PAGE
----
The Strange Joy and Power of Catholicism

Years ago, I attended a lecture by an impressive man, who would later become the Archbishop of Canterbury, head of the worldwide Anglican Communion.

Now, although I cannot recall the exact words spoken by this truly impressive speaker, the following, I believe, faithfully represents  something that he said:

‘I’m reasonably happy being an Anglican, well … as reasonably happy as any Anglican can be.’

For me, it was an incredibly striking, telling comment, which has reverberated in my soul ever since.

Reverberated, because of the contrast it made with something I might call: ‘The Strange Joy of Catholicism.’

For it seems to me, that not only have I experienced a profound joy in Catholicity, but that in all I have read, there is recurrent testimony to other Catholics experiencing this strange joy. (For the record, I also imagine something analogous exists in Eastern Orthodoxy. Though I am not well versed enough in Orthodoxy to say.)

Now this joy paradoxically seems to exist even when there is great anger and bitterness towards the Catholic Church.

For it seems to me, that no matter what their attitude to the Church may be, Catholics frequently display tremendous attachment to their faith.

It is mysteriously important to them, no matter if they feel disillusioned with the Church or not.

Thus disillusioned Catholics are frequently asked ‘Why don’t you simply leave the Church?’ Indeed, I find myself mentally putting this question to certain radical Catholics.

For instance, the Catholic theologian Fiorenza proclaims “Ordination is subordination” and advocates doing away with one of the central pillars of traditional Christianity (Orthodox and Catholic) that is, the notion of the ordained hierarchy,

I find myself wanting to ask: ‘Doctor Fiorenza, if you have a vision of the Catholic Church so alternative, so alien to the essential tradition, instead of trying to destroy the essence of the traditional Church, why do you not simply become a Protestant? Join a Christian Church, free of suppressed, subordinated priests?”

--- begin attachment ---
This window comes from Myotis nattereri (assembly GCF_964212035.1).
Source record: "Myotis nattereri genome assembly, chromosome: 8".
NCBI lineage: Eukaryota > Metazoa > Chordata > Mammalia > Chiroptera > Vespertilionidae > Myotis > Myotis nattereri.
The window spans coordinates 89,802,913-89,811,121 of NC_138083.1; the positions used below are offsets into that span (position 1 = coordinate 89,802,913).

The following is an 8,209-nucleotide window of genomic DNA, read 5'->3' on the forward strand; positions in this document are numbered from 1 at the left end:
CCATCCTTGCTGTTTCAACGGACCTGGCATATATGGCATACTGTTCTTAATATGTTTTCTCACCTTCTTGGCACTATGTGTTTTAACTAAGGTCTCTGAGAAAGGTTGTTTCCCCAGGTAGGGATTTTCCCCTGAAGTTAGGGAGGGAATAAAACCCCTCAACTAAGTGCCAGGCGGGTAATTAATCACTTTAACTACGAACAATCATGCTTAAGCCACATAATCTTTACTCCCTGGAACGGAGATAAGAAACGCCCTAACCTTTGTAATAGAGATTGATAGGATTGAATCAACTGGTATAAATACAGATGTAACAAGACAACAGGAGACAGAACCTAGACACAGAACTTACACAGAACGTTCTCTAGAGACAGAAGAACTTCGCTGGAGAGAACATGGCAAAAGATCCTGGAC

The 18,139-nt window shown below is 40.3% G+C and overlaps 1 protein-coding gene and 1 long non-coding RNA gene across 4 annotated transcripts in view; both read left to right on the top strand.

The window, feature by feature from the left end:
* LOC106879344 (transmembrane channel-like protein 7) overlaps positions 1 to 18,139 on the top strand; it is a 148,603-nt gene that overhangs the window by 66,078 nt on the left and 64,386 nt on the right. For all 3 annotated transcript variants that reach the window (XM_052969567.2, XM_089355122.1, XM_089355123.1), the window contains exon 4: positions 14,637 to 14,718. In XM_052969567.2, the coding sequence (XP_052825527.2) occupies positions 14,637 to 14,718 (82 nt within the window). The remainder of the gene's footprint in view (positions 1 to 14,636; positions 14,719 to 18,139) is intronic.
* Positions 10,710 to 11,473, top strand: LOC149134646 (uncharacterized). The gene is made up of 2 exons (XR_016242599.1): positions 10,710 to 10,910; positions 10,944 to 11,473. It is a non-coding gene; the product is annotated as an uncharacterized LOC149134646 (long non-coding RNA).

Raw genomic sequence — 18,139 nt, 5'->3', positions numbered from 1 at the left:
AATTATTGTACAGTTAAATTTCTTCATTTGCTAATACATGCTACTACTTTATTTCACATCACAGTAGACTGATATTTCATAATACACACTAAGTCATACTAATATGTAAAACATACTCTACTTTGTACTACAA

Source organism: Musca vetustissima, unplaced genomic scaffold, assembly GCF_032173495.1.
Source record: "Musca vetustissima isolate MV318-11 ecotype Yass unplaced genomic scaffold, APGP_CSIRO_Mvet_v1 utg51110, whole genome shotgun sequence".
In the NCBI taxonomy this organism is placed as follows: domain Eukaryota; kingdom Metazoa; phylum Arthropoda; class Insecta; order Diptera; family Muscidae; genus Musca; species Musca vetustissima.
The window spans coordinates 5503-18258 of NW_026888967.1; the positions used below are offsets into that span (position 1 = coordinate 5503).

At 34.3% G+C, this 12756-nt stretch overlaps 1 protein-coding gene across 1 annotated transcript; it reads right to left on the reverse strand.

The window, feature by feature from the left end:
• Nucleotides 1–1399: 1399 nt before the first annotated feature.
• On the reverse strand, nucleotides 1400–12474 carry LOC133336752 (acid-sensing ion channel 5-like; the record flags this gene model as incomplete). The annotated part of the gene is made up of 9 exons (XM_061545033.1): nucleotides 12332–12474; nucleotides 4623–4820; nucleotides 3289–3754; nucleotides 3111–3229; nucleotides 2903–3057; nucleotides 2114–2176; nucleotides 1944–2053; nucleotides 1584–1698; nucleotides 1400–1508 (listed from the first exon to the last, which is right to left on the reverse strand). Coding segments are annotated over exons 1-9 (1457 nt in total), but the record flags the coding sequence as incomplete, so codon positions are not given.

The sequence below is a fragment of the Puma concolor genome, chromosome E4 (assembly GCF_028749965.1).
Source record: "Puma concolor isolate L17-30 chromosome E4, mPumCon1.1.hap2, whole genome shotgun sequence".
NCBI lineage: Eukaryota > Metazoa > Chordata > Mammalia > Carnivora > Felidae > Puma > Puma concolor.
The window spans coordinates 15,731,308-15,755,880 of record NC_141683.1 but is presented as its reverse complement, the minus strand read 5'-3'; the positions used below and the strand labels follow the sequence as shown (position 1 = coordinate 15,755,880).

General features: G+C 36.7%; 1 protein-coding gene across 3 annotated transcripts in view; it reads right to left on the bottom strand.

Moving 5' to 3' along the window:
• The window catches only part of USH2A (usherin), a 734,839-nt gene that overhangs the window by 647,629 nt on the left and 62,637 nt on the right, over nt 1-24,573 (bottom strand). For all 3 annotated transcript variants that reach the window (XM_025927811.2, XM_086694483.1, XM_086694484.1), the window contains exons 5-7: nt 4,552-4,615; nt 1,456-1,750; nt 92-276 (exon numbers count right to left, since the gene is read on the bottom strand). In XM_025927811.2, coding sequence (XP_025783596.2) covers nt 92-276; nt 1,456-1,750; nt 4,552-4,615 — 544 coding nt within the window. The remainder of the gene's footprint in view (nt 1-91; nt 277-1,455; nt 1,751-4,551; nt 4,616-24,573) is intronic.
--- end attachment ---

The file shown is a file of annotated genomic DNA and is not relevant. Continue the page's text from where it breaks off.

But I know or sense already, that even in the angriest Catholics, there is so often this deep aversion to leaving the Church. It seems there is something holding them there.

We could think of it as a bonding glue. And I suspect that this same glue is the reason why the Catholic Church, along with the Orthodox, have known so comparatively few schisms through the centuries.

By contrast, the Protestant Churches do not seem to me, to have the same glue of attraction.

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Hard data I lack. But I think it a fair wager that people move from one Protestant Church to another, far more easily and often, than Catholics or Orthodox move away from their faith.

And I think it can also be wagered that it is this same cohesive force that has kept the Catholic Church comparatively free from schism.

Thus it seems to me that the real answer that people rebel against or seek to reform the Catholic Church, rather than simply leave, is that Catholicism possesses an incredible attraction at its core – however much it may also anger or alienate.

And I suspect this attraction is rooted in a strange, strange joy.

This strange joy that I have felt so deeply since entering the Catholic Church. And of which I have since heard so much repeated, confirming testimony to among so many other Catholics …

To all of this I feel more attention should be drawn – because I also suspect that at the root of this strange joy, is the POWER of the Sacraments …

Now, dear Lector, what you have just read is a small fragment written years ago. But I now append more fragmentary thoughts.